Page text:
Facebook is pushing hard to be the mobile messaging platform of choice for many users. It fact, it recently updated its Facebook Messenger app to include a unique new feature called Chat Heads. Like ChatOn, Facebook Messenger is available to a wide variety of smartphones (Android, BlackBerry, iPhone, Windows Phone) and works with any other device (including tablets and PCs) that has Messenger installed.
Google actually has three OTT mobile chatting apps. Google Talk is the instant messaging apps that's been available to all Android smartphones almost since day one. It works between Android smartphones, tablets and desktop-based browsers. Google Talk shares its base functionality with Google+ Messenger, which is a separate chatting app that hooks into Android users' Google+ accounts. Android devices typically have both Google Talk and Google+ Messenger installed. Google+ Messenger also functions from within the dedicated iPhone/iPad version of the Google+ application. Google Voice is entirely separate and is available to both Android and iOS devices. It is meant more to serve as a calling service, though, and its messaging function is rudimentary at best.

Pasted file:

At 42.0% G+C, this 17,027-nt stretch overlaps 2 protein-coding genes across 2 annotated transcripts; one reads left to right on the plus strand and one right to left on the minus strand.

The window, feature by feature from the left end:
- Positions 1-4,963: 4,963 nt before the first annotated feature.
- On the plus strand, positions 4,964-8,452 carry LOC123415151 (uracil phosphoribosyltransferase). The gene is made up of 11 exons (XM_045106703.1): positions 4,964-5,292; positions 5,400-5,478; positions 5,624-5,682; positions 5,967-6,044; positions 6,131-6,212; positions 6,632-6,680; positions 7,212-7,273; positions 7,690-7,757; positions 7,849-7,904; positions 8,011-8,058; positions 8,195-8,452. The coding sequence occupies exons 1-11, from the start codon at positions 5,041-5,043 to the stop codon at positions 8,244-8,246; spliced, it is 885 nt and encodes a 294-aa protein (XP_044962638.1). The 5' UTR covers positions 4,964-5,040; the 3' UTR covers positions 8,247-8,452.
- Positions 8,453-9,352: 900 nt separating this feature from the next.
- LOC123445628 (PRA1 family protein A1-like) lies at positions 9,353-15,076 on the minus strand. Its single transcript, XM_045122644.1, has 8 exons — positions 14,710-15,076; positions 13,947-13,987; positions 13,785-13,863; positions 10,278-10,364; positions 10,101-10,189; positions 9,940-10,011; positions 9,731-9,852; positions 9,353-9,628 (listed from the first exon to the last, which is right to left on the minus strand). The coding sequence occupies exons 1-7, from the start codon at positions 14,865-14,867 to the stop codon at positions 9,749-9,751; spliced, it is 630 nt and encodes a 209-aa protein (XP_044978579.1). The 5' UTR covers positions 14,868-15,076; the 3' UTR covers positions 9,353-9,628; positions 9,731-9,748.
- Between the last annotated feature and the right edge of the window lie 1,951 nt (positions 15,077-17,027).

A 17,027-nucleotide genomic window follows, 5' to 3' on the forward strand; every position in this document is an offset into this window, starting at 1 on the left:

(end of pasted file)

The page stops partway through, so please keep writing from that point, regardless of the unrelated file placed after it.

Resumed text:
Kik and Viber are similar to ChatOn in that they are cross-platform apps that require people to use the same app in order to communicate back and forth.
Most mobile professionals should be familiar with Skype, which not only powers free Skype-to-Skype messages, but also VoIP-based phone and video calls. Skype is a cross-platform service that is available to Android, BlackBerry, iOS, and Windows Phone devices, as well as tablets and desktops.